AGENDA*

Day 1:
8:00-9:00: Coffee/muffins
9:00-9:30: Welcoming Ceremony and Opening Remarks

9:30-10:00: Keynote Speaker:
Chief Judge Joe Williams, Maori Land Court, Chairperson, Waitangi Tribunal,

10:00-10:15: Health Break
10:15-12:30: Session 1- History, the Laws and sui generis litigation: Current Issues.

This session will explore the epistemological and methodological issues that arise in ethnohistorical and oral history lines of evidence in the courtroom. Why is context important? What are the limitations of documentary text-based evidence in sui generis litigation? What are the problems associated with existing criteria for qualifying experts on oral history?

Confirmed speakers:
Dr. Stephen Patterson, Prof. Emeritus, History, University of New Brunswick
Dr. Arthur Ray, Prof. Emeritus, History, University of BC
Prof. Gordon Christie, Faculty of Law, University of BC
Stuart Rush, QC, Rush, Crane Guenther
S. Ronald Stevenson, Senior General Counsel, Department of Justice Canada (invited)

Moderator: (invited- Prof. June McCue, Faculty of Law, University of BC)

12:30-2:30: Lunch (on own)

2:30-4:30: Session 2- Sui Generis Litigation: Is Reconciliation Possible?

This session will explore the implications of sui generis litigation for reconciliation, focusing on approaches to settling claims that are more inclusive of Indigenous legal systems that reside in ceremonies, stories, songs and protocols. How does this affect our ideas about what constitutes legitimate historical evidence?

Confirmed Speakers:
Justice Marvyn Koenigsberg, BC Supreme Court
Dr. Bain Attwood, Monash University, Australia
Dr. J.R. Miller, Canada Research Chair in Native-Newcomer Relations, University of Saskatchewan
Prof. Val Napoleon, Faculty of Law, University of Alberta
Dr. Paulette Regan, UBC-DOJ Academic Interchange Scholar

Moderator: Dr. Graham Hingangaroa Smith, Distinguished Professor in Education, Educational Studies, University of BC

5:00-8:00: Reception (Cash Bar: Location TBA)

* confirmed speakers as of Jan. 15/07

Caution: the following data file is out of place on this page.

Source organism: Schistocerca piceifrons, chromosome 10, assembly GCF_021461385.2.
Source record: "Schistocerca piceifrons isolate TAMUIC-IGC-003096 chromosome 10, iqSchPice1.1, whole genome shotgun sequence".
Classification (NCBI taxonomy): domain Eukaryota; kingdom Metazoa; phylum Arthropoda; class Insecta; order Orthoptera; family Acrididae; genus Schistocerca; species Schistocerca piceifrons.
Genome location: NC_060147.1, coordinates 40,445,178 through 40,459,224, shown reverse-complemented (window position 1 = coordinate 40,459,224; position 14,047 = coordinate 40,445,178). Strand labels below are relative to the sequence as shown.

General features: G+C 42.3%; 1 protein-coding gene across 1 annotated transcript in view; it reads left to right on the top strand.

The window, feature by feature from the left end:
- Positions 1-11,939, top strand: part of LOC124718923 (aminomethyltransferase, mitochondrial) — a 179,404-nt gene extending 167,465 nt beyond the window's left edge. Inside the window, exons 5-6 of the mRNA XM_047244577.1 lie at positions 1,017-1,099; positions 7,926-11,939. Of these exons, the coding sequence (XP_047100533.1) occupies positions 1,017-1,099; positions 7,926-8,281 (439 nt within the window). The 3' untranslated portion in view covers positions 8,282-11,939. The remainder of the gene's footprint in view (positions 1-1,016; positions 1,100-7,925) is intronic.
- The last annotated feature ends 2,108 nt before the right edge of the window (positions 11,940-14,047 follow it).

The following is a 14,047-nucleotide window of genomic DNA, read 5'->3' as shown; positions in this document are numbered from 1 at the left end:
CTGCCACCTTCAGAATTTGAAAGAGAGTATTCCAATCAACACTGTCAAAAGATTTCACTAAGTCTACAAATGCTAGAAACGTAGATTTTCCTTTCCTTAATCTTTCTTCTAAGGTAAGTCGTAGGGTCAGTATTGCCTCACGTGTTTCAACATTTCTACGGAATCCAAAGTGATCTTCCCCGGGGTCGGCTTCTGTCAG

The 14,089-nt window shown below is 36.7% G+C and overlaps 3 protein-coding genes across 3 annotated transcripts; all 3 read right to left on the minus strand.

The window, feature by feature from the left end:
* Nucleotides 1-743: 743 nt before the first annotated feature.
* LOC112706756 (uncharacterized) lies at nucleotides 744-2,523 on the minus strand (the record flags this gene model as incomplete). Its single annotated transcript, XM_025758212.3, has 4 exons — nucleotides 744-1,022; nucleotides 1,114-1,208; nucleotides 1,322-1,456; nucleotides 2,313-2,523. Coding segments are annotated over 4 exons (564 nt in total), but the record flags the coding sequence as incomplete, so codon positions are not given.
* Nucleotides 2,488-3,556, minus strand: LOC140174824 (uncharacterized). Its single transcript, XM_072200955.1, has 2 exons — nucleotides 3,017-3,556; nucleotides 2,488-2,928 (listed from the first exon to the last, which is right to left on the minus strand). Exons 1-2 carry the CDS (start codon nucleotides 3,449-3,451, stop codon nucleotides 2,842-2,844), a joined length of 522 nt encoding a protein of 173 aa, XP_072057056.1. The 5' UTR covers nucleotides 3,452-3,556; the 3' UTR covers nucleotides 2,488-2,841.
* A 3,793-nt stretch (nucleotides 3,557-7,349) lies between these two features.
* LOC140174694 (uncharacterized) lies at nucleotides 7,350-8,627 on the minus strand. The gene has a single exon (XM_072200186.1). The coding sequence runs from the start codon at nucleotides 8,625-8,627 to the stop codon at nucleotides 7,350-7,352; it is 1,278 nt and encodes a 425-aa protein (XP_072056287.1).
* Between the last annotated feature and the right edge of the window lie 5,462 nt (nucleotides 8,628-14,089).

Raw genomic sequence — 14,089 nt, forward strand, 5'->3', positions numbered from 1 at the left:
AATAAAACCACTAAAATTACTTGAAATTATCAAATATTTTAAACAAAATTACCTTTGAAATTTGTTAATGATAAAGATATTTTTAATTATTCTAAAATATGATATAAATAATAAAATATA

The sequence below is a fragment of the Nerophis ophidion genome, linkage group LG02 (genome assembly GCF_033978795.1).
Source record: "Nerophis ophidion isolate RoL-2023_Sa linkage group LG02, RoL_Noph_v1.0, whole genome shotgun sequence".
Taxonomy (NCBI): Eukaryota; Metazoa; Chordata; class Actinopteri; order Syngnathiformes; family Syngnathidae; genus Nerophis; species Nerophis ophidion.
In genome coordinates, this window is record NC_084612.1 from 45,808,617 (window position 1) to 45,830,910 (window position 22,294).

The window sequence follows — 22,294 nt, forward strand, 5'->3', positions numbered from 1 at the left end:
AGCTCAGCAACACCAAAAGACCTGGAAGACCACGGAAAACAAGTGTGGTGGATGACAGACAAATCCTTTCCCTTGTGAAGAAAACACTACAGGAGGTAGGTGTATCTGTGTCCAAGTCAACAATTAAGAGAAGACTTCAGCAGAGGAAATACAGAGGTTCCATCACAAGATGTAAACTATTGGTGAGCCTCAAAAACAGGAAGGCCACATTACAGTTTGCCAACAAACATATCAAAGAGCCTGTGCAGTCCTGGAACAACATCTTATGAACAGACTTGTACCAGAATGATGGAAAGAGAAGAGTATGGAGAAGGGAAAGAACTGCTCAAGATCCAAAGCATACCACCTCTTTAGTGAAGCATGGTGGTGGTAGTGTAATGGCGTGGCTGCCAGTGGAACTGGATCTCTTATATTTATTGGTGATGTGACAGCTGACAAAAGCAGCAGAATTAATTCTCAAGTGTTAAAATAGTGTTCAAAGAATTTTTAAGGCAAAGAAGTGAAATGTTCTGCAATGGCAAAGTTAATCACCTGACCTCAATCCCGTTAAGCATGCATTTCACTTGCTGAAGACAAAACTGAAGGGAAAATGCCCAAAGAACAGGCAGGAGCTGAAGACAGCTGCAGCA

DAY 2:
8:30-9:30: Coffee/muffins
9:30-12:00: Session 3- New Research Directions in the Academy
Building on discussion from Day 1, this session will consider the role of universities as teaching institutions with a responsibility to educate future judges, lawyers, and academics, engaging First Nations communities as full partners. How can universities create learning environments that support new research to address the reconciliation of history and law in Indigenous contexts?

Confirmed Speakers:
Prof. Richard Vedan, UBC President’s Special Advisor on Aboriginal Issues
Prof. Sakej Henderson, Native Law Centre of Canada, University of Saskatchewan
Dr. Bruce Miller, Anthropology, University of BC
Dr. Keith Carlson, History, University of Saskatchewan

Moderator: Dr. Coll Thrush, History, University of BC

12:00-1:00: Lunch (provided)

1:00-3:00: Session 4 - Wrap-up Session
Facilitator: Dr. Linc Kesler, Director, First Nations Studies, University of BC
Participants will break into small dialogue groups to discuss sessions. Final plenary for reports on key issues, recommendations, etc. These reports will be collated into a final conference report to be distributed post-conference.

For more information email Rick Ouellet at rick.ouellet@gmail.com

The UBCIC is a NGO in Special Consultative Status with the Economic and Social Council of the United Nations